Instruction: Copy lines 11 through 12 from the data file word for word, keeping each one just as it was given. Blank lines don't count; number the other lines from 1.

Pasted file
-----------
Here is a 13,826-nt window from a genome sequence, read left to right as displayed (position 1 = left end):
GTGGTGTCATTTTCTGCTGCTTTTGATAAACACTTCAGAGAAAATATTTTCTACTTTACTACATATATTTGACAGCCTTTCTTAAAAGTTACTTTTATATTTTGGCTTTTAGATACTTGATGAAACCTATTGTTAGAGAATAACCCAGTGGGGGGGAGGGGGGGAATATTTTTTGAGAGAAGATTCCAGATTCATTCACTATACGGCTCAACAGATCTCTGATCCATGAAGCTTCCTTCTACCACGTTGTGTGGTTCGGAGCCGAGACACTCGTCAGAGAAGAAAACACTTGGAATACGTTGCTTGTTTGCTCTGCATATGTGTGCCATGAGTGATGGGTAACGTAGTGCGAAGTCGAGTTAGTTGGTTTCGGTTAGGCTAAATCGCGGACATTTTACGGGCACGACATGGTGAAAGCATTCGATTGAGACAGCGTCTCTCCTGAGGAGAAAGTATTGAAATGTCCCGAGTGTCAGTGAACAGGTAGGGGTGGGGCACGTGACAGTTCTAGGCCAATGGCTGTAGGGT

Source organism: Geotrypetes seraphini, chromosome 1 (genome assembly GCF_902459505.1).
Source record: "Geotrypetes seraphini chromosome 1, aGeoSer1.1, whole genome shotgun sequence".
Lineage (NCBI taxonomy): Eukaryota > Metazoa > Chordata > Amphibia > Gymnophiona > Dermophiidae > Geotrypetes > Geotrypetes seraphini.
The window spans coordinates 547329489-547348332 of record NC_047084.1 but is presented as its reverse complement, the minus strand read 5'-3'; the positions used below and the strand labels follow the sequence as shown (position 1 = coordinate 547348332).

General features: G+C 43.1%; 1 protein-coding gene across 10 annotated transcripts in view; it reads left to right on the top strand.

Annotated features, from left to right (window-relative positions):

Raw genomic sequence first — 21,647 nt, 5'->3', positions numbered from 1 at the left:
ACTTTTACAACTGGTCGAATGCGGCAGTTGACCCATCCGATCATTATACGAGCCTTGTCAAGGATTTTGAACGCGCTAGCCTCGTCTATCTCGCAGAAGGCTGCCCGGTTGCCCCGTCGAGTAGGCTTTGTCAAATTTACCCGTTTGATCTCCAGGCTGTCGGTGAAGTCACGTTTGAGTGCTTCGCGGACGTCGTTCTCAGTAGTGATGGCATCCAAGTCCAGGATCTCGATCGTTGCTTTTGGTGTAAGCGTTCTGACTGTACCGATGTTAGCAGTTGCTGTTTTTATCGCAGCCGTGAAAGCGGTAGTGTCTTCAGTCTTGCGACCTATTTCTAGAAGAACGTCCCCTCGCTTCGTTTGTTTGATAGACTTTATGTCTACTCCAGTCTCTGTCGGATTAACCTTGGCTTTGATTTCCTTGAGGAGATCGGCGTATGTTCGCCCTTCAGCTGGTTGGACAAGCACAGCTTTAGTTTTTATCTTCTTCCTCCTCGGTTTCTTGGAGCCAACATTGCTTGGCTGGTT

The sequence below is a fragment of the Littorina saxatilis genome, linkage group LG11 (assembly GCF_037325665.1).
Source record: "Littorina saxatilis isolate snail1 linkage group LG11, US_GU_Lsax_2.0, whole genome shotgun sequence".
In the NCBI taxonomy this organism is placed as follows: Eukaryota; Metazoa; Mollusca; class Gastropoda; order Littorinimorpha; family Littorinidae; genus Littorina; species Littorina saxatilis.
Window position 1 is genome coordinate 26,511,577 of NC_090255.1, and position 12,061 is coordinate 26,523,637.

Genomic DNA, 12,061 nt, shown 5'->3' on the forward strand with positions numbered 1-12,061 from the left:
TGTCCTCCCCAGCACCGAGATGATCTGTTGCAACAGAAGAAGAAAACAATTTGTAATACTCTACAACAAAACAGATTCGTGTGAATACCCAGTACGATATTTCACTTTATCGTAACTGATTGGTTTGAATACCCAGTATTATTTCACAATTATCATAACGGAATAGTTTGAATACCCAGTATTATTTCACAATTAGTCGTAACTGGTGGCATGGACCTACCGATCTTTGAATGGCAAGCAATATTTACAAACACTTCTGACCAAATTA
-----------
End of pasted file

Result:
The sequence below is a fragment of the Littorina saxatilis genome, linkage group LG11 (assembly GCF_037325665.1).
Source record: "Littorina saxatilis isolate snail1 linkage group LG11, US_GU_Lsax_2.0, whole genome shotgun sequence".